A Cerritos College football player who was previously convicted of raping a girl while he was in high school has been arrested after allegedly raping a 19-year-old woman in Norwalk last year, authorities said Thursday.
Kishawn Holmes, 21, was taken into custody on suspicion of rape and sexual assault on Feb. 22, according to a Los Angeles County Sheriff's Department news release.
The incident occurred on Sept. 8, 2016, according to the criminal complaint from the L.A. County District Attorney's Office.
Holmes is a student and football player at Cerritos College, which is located at 11110 Alondra Blvd. in Norwalk. The alleged rape did not take place on the school's campus, and happened at a home, according to sheriff's Sgt. Marvin Jaramilla with the Special Victims Bureau.
Speaking at an afternoon news briefing, Jaramilla said the alleged victim also attended the college. He believed she was acquainted with Holmes through her work as a student physical therapist, which entailed providing physical therapies to some of the football players and other athletes at the school. The alleged crime occurred during a physical therapy "session."
The sergeant said the victim disclosed the allegations to the Sheriff's Department. He asked for the public's help finding other potential victims.
"He befriended the victims. He's very casual with them," Jaramilla said.
Holmes has been charged with two counts of forcible rape, according to the criminal complaint.
The charges come nearly three years after Holmes was convicted in Riverside County of rape by force. On April 24, 2014, after pleading guilty, Holmes was sentenced to one year in custody and made a ward of the court, a spokesman for the Riverside County DA's office told KTLA. His wardship was terminated in January 2016.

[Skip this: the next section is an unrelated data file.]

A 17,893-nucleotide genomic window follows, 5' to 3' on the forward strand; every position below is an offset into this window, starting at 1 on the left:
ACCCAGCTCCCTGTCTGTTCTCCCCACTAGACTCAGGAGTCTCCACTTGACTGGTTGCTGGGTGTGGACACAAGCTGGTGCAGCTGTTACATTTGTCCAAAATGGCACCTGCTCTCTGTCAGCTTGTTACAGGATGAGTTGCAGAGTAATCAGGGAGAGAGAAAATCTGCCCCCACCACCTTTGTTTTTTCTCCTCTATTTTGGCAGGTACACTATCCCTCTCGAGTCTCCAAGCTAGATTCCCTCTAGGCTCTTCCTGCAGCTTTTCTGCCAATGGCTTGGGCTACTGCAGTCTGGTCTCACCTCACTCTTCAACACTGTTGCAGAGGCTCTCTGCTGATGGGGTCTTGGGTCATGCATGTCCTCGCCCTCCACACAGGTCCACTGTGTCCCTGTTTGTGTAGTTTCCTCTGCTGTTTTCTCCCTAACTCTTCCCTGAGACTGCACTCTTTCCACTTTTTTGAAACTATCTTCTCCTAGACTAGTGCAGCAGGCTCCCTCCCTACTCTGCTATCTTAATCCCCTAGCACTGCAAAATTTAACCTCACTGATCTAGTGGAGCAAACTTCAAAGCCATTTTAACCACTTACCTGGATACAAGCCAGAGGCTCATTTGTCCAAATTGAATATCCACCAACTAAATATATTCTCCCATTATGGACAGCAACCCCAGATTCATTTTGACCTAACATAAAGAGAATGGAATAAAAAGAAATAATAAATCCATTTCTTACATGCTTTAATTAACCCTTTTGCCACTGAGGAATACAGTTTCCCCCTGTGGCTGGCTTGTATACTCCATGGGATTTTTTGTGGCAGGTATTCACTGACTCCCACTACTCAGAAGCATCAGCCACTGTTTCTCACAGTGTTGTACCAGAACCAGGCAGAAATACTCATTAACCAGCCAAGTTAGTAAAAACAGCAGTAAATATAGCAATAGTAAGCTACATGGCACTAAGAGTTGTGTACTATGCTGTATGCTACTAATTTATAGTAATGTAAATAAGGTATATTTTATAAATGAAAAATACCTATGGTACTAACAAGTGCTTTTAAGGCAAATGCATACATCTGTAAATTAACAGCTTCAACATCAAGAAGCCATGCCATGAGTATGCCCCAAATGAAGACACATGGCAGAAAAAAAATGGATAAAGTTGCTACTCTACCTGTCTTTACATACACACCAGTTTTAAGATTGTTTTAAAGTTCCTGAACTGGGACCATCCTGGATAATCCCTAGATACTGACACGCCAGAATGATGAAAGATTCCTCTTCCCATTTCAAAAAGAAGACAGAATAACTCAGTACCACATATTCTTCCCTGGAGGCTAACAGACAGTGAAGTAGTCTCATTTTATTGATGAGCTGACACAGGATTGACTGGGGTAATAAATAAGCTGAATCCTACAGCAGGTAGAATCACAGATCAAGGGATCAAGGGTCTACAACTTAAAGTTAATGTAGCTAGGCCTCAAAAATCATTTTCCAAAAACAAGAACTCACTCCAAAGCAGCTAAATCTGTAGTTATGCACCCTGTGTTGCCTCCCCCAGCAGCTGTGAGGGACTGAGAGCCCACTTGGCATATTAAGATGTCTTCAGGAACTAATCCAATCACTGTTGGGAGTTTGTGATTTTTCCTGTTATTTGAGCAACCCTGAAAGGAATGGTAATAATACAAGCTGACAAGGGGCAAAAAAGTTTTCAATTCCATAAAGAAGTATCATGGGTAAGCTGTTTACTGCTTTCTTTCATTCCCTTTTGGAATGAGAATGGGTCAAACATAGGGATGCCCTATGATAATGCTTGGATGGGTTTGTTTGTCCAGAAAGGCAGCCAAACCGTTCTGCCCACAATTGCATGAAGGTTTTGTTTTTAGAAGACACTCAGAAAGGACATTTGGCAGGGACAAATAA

That conviction was the result of 2013 charges that Holmes and a teammate at Vista Murrieta High School faced involving six underage female victims. Holmes was a standout football player and was 17 at the time he was charged in the 2013 Murrieta case. Though he was a juvenile, the DA's office released his name because of the nature of the crimes.
The other boy faced less serious charges; the result of that case is not clear.
In the 2013 case, Holmes was charged with: two counts of rape by force or fear; two counts of lewd and lascivious acts upon a child under the age of 14; three counts of false imprisonment; and one count of dissuading a witness who was one of the alleged rape victims.
Holmes was not required to register as a sex offender because he was a juvenile, Jaramilla said.
The criminal complaint against Holmes in the Norwalk incident cites his 2014 conviction for forcible rape. And at the briefing Thursday, Jaramilla confirmed the defendant was convicted of multiple sex crimes as a minor, saying he believed Holmes had spent some time at a juvenile facility.
"It was surprising. I didn't expect anything like that to ever happen" said Kyra Walls, a student at Cerritos College. Walls also said that the football team was shocked by the allegations.
"They played football with this guy so they were like they didn't expect that action to come out of him," Walls added.
On Feb. 24, Holmes pleaded not guilty to the felony charges. He is scheduled to return to court March 16 for his preliminary hearing setting, said Sarah Ardalani of the L.A. County DA's office.
He is being held at North County Correctional Facility in Castaic on $2 million bail – an amount that was "based on the incident and his past history," Jaramilla said.
Detectives with the Sheriff's Department's Special Victims Bureau are investigating the incident and "believe there are potentially additional victims related" to the case, the release stated.
Anyone who feels they have been victimized by the suspect or who has information about the investigation is urged to call the Special Victims Bureau tip line at 877-710-5273 or email detectives at email@example.com.
Those wishing to remain anonymous can leave a tip by calling Crime Stoppers at 800-222-8477 or by using the website lacrimestoppers.org.
KTLA's Melissa Pamer and Mariel Turner contributed to this story.